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Are you ready to tie yourself to the tracks in front of the Big Red Hype Train?

“Everybody wants to be fired up,” said Doug Duda, whose show “The Doug and Daddy Show” has been on the air in Kearney, Neb., since 2004. “You know how Nebraska football is. It is the thing and not everywhere has the thing. That’s what Nebraska has right now.”

Duda and his co-host Jim Langin could’ve spent the summer drinking from the fire hose of hype. Nebraska has that kind of history and 368 consecutive home sellouts (you can asterisk it, they don’t).

Is this is the moment Big Red Nation has been waiting for? Maybe. And the maybe is a thing for Duda.

“It’s not like the old days,” Duda said. “They get it now. You start getting kicked in the teeth once in a while as a team or a fan base, they get it.

“Fans are rooting for 10 (wins) and they know that seven is a possibility.”

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Greg Sharpe has been the radio play-by-play voice for Nebraska football since 2008. The radio guy usually is the engineer of the hype train. And, yes, Sharpe can see the possibilities for the Huskers in 2019, but he’s also cautious, a vibe he’s felt in his interactions with Husker fans.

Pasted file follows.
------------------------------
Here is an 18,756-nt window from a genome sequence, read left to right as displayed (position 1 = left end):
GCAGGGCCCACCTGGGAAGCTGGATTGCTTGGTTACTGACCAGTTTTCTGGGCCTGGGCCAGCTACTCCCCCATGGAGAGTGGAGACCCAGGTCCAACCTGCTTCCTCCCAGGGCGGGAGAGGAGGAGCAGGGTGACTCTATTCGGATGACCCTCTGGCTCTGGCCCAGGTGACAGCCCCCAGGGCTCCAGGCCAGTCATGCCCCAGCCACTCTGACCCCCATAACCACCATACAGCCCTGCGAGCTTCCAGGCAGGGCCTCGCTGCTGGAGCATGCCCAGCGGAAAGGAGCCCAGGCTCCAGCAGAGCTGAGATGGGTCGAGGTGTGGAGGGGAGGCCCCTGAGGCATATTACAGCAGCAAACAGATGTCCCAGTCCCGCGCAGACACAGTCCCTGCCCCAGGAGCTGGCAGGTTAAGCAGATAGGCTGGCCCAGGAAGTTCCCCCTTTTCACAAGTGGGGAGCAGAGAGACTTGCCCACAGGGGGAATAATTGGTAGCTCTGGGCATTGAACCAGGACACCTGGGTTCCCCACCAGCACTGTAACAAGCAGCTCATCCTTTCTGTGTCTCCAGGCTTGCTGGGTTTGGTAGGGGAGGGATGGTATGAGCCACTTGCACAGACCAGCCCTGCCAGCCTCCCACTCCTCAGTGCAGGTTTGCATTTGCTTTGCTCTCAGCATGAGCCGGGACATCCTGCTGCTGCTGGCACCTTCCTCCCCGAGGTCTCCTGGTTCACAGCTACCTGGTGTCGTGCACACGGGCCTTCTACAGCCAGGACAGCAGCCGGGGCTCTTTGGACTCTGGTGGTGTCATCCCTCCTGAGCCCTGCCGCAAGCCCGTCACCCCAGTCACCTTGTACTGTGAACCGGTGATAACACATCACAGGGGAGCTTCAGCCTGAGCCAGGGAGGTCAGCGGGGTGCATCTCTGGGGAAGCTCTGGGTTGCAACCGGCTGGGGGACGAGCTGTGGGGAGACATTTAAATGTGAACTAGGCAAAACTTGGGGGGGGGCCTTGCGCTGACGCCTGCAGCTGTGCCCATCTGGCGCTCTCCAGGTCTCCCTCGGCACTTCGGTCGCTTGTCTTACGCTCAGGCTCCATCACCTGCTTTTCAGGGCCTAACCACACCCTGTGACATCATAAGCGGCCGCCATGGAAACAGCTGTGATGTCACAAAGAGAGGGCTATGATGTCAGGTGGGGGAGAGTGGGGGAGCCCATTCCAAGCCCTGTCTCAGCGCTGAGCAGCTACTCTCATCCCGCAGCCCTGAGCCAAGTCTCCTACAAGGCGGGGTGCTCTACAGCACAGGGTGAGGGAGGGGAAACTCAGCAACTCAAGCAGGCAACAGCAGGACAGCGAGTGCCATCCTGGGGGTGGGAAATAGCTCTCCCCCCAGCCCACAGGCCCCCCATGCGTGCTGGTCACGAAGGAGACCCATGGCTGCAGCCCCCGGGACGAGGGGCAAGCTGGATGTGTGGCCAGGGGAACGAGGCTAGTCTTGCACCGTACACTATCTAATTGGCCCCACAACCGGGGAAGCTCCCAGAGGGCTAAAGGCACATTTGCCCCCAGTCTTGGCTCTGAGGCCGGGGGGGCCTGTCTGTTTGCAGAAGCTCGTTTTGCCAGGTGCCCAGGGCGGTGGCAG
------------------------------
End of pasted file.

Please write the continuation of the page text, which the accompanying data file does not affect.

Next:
“They’re optimistic and they like where it’s going, but I think they’re cautious,” Sharpe said. “That’s a big jump, going from 4-8 to winning a division. Could it happen? Sure. But I think Purdue could win it. I think Minnesota can win it. Obviously, Iowa and Wisconsin could win it.”

That was the general read on the Big Ten West on day one of Big Ten media days. The West is expected to be entertaining and totally wide open.

Not everyone in Nebraska is ready to jump out of the plane without a parachute, believing Frost will be ready to catch them in a cornfield somewhere.

Sharpe points to the losses of 1,000-yard running back Devine Ozigbo and 1,000-yard wide receiver Stanley Morgan. He also believes the Huskers’ defense has a chance to be better, particularly on the defensive line and at cornerback.

“With the expectations, things will change a little bit the closer we get to the season,” Sharpe said. “Everybody in the West has warts. I think that’s why everyone looked at the schedule and thought, ‘OK, Nebraska has the easiest schedule, let’s pick them.'”

Nebraska is closer to competing for division titles than it is to firing/hiring another coach. Obviously. Frost helped the Huskers to a national title and is a native son.

There is a flip side, though.

In 2004, when Duda started his show, Nebraska was a bit of a train wreck, with head coach Bill Callahan flailing until his firing in 2007.

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“Some of the longest, most intense shows we’ve ever had was during some of the transitions,” Duda said. “Fans never got apathetic, but they do want to win again.”

l Comments: (319) 398-8256; marc.morehouse@thegazette.com

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We value your trust and work hard to provide fair, accurate coverage. If you have found an error or omission in our reporting, tell us here.